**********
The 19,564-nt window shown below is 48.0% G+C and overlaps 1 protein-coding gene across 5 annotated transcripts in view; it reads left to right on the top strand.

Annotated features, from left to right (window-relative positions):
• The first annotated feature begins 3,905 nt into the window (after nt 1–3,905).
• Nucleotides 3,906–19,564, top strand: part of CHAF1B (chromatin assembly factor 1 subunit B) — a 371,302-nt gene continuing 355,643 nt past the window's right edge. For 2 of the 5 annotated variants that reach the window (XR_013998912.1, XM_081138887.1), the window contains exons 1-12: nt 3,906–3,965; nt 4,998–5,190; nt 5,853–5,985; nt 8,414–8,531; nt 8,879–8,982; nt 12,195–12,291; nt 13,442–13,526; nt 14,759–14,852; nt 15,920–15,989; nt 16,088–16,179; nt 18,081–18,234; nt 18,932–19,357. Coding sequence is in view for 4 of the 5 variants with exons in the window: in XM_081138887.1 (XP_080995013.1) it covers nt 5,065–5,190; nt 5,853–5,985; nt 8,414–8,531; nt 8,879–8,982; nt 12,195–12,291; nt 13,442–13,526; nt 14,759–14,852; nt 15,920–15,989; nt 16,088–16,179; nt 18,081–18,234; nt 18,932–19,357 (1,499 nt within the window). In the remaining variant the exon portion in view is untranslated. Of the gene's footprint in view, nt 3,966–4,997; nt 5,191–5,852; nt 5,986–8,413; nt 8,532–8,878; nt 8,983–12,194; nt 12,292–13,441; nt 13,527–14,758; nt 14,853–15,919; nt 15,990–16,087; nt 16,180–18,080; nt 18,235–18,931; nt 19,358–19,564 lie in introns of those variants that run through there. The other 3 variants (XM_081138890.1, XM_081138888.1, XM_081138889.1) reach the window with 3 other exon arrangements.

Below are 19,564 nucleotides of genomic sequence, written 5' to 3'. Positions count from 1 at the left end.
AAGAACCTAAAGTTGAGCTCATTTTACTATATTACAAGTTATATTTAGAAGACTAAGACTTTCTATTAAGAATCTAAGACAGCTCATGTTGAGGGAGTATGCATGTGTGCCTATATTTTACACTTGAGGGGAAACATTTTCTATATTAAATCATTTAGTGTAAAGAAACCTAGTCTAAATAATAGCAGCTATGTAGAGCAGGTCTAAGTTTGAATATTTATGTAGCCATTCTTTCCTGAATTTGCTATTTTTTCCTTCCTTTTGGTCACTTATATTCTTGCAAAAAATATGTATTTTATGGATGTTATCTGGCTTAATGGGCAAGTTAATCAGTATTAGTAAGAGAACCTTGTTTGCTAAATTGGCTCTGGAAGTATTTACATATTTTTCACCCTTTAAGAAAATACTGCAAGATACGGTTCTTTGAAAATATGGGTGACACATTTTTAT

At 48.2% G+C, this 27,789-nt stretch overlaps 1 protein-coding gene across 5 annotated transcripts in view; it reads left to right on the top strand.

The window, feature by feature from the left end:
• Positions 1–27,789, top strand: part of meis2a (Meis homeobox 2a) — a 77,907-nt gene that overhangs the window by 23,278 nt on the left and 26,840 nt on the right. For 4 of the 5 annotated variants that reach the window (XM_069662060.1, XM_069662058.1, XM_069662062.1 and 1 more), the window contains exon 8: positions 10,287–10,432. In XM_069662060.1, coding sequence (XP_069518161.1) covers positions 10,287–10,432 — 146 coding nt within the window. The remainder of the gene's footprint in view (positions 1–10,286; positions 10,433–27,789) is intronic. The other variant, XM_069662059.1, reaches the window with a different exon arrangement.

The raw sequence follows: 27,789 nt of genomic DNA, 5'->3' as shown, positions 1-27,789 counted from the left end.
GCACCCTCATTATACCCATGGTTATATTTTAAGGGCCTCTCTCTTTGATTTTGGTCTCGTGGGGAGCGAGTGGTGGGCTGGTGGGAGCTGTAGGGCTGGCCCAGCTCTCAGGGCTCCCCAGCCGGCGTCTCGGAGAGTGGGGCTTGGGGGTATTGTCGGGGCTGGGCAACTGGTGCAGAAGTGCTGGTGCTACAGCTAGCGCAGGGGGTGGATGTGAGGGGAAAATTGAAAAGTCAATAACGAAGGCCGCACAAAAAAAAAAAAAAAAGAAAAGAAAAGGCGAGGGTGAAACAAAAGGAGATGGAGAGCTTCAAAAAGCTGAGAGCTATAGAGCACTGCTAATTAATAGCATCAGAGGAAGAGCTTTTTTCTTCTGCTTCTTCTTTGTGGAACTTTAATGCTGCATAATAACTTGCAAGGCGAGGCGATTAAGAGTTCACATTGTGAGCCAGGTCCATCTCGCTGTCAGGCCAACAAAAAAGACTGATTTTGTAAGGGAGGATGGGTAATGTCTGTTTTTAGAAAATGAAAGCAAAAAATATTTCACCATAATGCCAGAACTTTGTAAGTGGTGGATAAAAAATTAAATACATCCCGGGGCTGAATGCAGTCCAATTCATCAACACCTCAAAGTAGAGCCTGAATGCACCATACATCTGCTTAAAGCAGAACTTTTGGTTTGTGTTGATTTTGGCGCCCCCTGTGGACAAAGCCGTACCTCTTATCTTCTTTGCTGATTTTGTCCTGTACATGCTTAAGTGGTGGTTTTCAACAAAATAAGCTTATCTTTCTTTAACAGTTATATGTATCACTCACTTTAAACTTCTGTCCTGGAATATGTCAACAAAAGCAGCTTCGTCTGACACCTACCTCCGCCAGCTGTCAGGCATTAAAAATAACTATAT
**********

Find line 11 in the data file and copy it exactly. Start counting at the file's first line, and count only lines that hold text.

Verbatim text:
GCACCCTCATTATACCCATGGTTATATTTTAAGGGCCTCTCTCTTTGATTTTGGTCTCGTGGGGAGCGAGTGGTGGGCTGGTGGGAGCTGTAGGGCTGGCCCAGCTCTCAGGGCTCCCCAGCCGGCGTCTCGGAGAGTGGGGCTTGGGGGTATTGTCGGGGCTGGGCAACTGGTGCAGAAGTGCTGGTGCTACAGCTAGCGCAGGGGGTGGATGTGAGGGGAAAATTGAAAAGTCAATAACGAAGGCCGCACAAAAAAAAAAAAAAAAGAAAAGAAAAGGCGAGGGTGAAACAAAAGGAGATGGAGAGCTTCAAAAAGCTGAGAGCTATAGAGCACTGCTAATTAATAGCATCAGAGGAAGAGCTTTTTTCTTCTGCTTCTTCTTTGTGGAACTTTAATGCTGCATAATAACTTGCAAGGCGAGGCGATTAAGAGTTCACATTGTGAGCCAGGTCCATCTCGCTGTCAGGCCAACAAAAAAGACTGATTTTGTAAGGGAGGATGGGTAATGTCTGTTTTTAGAAAATGAAAGCAAAAAATATTTCACCATAATGCCAGAACTTTGTAAGTGGTGGATAAAAAATTAAATACATCCCGGGGCTGAATGCAGTCCAATTCATCAACACCTCAAAGTAGAGCCTGAATGCACCATACATCTGCTTAAAGCAGAACTTTTGGTTTGTGTTGATTTTGGCGCCCCCTGTGGACAAAGCCGTACCTCTTATCTTCTTTGCTGATTTTGTCCTGTACATGCTTAAGTGGTGGTTTTCAACAAAATAAGCTTATCTTTCTTTAACAGTTATATGTATCACTCACTTTAAACTTCTGTCCTGGAATATGTCAACAAAAGCAGCTTCGTCTGACACCTACCTCCGCCAGCTGTCAGGCATTAAAAATAACTATAT